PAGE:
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    Houston, Shreveport in Path of Late-Week Severe Storms

    By By Brian Lada, Meteorologist
    March 29, 2014, 1:56:07 AM EDT

    Thunderstorms will rumble across the South Central states into Friday night, spreading the threat of severe weather from Texas to Tennessee.

    These storms have the potential to produce not only drenching downpours and damaging winds, but also isolated tornadoes starting into Friday night.

    As of 8:41 p.m. EDT Friday, more than 10,500 Entergy Texas, Inc. customers were reported to be without power, primarily located in Walker, Trinity and San Jacinto counties, Texas.

    In Huntsville, Walker County, Texas, emergency management reported downed trees on various roads throughout the county, especially in the northern region.

    Golf ball sized hail was reported by NWS spotters in Lampasas, Williamson, and Coryell counties throughout Texas early in evening.

    According to Washington County, Miss. emergency management, golf ball sized hail was also reported on Mississippi state highway 1 and state highway 454 near Greenville as of 8:49 p.m. EDT Friday.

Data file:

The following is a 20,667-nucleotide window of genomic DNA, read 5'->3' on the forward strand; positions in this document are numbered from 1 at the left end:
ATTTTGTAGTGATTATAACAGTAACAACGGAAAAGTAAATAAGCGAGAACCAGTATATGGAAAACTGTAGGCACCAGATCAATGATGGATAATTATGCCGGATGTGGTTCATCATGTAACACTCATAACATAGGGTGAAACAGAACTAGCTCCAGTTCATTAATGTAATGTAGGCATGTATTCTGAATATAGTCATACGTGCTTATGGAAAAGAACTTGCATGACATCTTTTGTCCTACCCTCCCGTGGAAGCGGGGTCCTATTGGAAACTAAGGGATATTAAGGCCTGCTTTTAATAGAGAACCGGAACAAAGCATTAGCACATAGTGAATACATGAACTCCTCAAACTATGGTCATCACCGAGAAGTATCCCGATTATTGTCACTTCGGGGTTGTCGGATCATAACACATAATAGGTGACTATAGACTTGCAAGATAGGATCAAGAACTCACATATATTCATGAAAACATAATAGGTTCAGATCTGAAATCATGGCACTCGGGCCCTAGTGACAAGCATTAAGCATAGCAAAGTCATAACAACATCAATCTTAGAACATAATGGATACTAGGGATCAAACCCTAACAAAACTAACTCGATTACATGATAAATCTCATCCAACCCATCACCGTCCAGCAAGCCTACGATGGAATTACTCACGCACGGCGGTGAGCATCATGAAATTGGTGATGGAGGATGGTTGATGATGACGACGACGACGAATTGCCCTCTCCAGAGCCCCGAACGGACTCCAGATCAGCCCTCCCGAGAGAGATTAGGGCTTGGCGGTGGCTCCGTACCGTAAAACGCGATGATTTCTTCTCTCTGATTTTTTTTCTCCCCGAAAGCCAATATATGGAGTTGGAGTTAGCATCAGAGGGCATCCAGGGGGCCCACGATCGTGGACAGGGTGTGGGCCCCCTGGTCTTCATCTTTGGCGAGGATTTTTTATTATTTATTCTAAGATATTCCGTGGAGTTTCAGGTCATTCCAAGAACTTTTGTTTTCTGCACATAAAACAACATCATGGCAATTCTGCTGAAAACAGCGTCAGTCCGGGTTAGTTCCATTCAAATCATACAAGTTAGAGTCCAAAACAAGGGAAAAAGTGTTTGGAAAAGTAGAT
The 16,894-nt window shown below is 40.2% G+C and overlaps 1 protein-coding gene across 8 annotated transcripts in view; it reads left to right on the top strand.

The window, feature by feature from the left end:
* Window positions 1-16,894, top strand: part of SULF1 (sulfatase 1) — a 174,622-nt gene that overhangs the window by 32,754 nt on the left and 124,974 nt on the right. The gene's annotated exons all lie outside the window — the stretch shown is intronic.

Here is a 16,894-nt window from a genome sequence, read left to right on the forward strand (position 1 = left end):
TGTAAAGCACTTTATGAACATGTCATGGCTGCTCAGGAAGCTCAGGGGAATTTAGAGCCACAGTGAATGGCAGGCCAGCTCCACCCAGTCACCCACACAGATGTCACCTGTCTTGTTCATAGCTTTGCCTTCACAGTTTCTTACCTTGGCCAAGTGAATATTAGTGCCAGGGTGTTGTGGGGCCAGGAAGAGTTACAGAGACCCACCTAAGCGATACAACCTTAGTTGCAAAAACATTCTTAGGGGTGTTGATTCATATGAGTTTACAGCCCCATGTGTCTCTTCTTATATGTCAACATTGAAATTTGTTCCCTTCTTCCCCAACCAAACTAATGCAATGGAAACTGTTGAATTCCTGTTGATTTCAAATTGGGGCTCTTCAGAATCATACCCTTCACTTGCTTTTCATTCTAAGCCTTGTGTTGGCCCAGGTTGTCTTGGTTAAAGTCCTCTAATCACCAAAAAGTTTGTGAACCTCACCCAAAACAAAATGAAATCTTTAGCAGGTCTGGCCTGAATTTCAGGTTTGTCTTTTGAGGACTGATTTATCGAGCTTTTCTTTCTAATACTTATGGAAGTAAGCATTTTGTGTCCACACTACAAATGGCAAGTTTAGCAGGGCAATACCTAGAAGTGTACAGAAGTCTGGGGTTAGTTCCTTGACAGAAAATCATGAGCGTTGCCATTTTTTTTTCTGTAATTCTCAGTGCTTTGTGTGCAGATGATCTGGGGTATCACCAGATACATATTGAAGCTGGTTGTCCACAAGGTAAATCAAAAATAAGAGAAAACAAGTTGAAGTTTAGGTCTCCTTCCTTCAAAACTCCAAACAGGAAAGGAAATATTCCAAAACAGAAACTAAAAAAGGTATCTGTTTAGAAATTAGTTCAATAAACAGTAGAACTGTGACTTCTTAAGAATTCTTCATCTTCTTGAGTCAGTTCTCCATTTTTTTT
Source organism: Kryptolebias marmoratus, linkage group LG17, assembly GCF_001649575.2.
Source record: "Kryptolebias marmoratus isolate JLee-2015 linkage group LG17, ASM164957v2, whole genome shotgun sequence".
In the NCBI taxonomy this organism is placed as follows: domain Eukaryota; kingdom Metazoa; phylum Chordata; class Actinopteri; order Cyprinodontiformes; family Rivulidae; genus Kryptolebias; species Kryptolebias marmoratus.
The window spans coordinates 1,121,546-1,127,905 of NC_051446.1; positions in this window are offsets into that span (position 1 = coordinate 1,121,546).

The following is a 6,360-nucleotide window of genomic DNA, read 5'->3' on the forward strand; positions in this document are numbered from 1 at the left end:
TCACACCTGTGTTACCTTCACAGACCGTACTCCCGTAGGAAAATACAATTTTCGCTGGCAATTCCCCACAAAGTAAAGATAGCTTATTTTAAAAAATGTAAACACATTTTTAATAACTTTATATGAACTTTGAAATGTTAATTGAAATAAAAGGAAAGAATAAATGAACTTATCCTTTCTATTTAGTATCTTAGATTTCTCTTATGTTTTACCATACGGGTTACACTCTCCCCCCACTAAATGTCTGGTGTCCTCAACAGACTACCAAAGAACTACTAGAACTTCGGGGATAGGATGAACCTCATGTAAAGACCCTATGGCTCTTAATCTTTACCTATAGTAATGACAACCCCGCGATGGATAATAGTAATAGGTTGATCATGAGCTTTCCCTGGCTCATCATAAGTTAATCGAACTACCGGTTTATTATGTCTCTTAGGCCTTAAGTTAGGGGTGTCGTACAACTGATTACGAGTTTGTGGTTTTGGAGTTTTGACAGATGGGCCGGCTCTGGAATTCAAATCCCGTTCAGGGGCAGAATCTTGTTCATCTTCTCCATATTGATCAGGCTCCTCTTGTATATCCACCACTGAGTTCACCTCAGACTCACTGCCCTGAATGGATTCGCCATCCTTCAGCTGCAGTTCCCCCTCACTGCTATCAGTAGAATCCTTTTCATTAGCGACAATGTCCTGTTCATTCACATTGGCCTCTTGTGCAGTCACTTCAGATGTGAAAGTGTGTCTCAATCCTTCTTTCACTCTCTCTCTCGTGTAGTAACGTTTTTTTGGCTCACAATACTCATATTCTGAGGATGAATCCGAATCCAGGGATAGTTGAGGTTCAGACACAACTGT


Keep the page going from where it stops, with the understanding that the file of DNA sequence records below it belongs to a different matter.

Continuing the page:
Some cities in the path of the storms include Houston and Tyler, Texas; Little Rock, Ark.; Nashville and Memphis, Tenn.; Jackson and Tupelo, Miss.; and Shreveport, La.


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    According to Severe Weather Expert Dan Kottlowski, "The storms later on Friday and Friday night can reach portions of Mississippi, Alabama, Tennessee and Kentucky, while potentially bringing a second round of severe weather to portions of Arkansas, Louisiana and Texas Friday afternoon."

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    The timing of these storms can highly impact those on the roads during the evening commute, including those traveling along the I-20, I-30 and I-49 corridors.

    Heavy downpours can reduce visibility and cause water to pool on the roadways. This rises the risk of hydroplaning, making it more difficult for drivers to maintain control of their vehicles.

    Storms can also cause flight delays with gusty winds and reduced visibility, making it difficult for airplanes to take off and land. Folks already on board their plane might find themselves spending some extra time on the tarmac until the storms blow over.

    Hail as large as golf balls cannot be ruled out with some of the storms.


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    The threat of severe weather is expected to continue into the first half of the weekend as the system responsible for these thunderstorms tracks over the East.

    "Locally severe thunderstorms are possible from the central and eastern portions of the Carolinas to southern Georgia on Saturday," Kottlowski said.

    The main threat from Saturday's storms will be damaging wind gusts. However, a couple of the storms will also bring the risk of a tornado before the thunderstorms move off the coast Saturday evening.

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